Empathy—the ability to read and understand people’s emotions, needs, and thoughts—is a critical leadership skill. It allows leaders to influence, inspire, and help employees achieve their dreams and goals. However, empathy is more than ‘hey, we care about you.’ In this article at TIME, Anne Helen Petersen explains why embracing empathy in a corporate setting is daunting.
Why Does It Fall Apart?
Petersen questions, “Is it bringing their whole selves, to use an HR buzzword, to work? Is it cultivating niceness? Is it making space for sympathy and allowing people to air grievances, or is it leadership modeling vulnerability?”
C-suite executives have made empathy central to their corporate messaging or strategy in many mid-size and large enterprises. But why is there a push for workplace empathy? The author explains that remote work has exhausted employees. Most employees worked all the time, handled caregiving responsibilities, and managed the threats of COVID-19. Additionally, they were also exhausted because of a generalized empathy deficit in their organizations. Many executives believe that empathy is not a buzzword but a cultural principle.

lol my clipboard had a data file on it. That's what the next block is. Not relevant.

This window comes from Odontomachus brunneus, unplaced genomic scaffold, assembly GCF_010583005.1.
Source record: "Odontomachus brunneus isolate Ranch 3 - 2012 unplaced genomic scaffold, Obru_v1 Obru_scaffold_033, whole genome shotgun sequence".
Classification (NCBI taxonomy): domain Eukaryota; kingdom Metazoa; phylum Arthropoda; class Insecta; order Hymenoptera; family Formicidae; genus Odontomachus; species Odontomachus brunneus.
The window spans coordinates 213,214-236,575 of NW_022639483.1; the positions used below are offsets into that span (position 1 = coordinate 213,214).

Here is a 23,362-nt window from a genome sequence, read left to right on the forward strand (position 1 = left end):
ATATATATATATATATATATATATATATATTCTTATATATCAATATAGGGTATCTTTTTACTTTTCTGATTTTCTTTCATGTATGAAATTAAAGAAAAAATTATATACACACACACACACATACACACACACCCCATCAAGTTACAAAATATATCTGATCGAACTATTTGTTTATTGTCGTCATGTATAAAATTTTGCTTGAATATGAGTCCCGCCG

Rethinking Workplace Empathy
Employee dissatisfaction is often the result of toxic company policies, thoughtless management, and executives clinging to the status quo. How do you cultivate healthy workplace culture? Developing empathy requires self-awareness, self-management, endurance, patience, and practice. Business leaders must have a vision that helps them put enough effort into creating a healthy workplace. Additionally, they must accept how crucial empathy is at work.
As a leader, you must ask people for feedback about how your employees perceive you rather than assuming you know. Talk to your employees about how they feel rather than dismissing their emotions as unimportant or irrelevant. People want to feel appreciated at work. If you are not giving them that, you will undoubtedly fail as a leader.
To read the original article, click on https://time.com/6082524/corporate-empathy-trap/.